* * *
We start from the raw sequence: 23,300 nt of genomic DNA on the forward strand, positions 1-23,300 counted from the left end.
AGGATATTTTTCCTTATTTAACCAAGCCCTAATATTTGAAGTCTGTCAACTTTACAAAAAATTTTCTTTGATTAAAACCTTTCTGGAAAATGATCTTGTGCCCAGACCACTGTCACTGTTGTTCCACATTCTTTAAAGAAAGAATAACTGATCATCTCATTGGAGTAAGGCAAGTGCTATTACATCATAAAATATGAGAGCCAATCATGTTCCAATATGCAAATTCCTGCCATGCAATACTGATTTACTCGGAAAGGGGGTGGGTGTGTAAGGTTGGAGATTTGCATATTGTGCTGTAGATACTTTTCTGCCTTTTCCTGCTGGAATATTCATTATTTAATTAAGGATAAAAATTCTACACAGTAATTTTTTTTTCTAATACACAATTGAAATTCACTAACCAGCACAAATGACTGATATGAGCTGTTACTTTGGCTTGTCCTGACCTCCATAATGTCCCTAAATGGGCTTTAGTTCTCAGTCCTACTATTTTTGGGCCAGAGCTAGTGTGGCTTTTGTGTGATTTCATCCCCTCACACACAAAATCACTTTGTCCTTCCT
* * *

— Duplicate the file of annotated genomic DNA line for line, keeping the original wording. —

We start from the raw sequence: 23,300 nt of genomic DNA on the forward strand, positions 1-23,300 counted from the left end.
AGGATATTTTTCCTTATTTAACCAAGCCCTAATATTTGAAGTCTGTCAACTTTACAAAAAATTTTCTTTGATTAAAACCTTTCTGGAAAATGATCTTGTGCCCAGACCACTGTCACTGTTGTTCCACATTCTTTAAAGAAAGAATAACTGATCATCTCATTGGAGTAAGGCAAGTGCTATTACATCATAAAATATGAGAGCCAATCATGTTCCAATATGCAAATTCCTGCCATGCAATACTGATTTACTCGGAAAGGGGGTGGGTGTGTAAGGTTGGAGATTTGCATATTGTGCTGTAGATACTTTTCTGCCTTTTCCTGCTGGAATATTCATTATTTAATTAAGGATAAAAATTCTACACAGTAATTTTTTTTTCTAATACACAATTGAAATTCACTAACCAGCACAAATGACTGATATGAGCTGTTACTTTGGCTTGTCCTGACCTCCATAATGTCCCTAAATGGGCTTTAGTTCTCAGTCCTACTATTTTTGGGCCAGAGCTAGTGTGGCTTTTGTGTGATTTCATCCCCTCACACACAAAATCACTTTGTCCTTCCT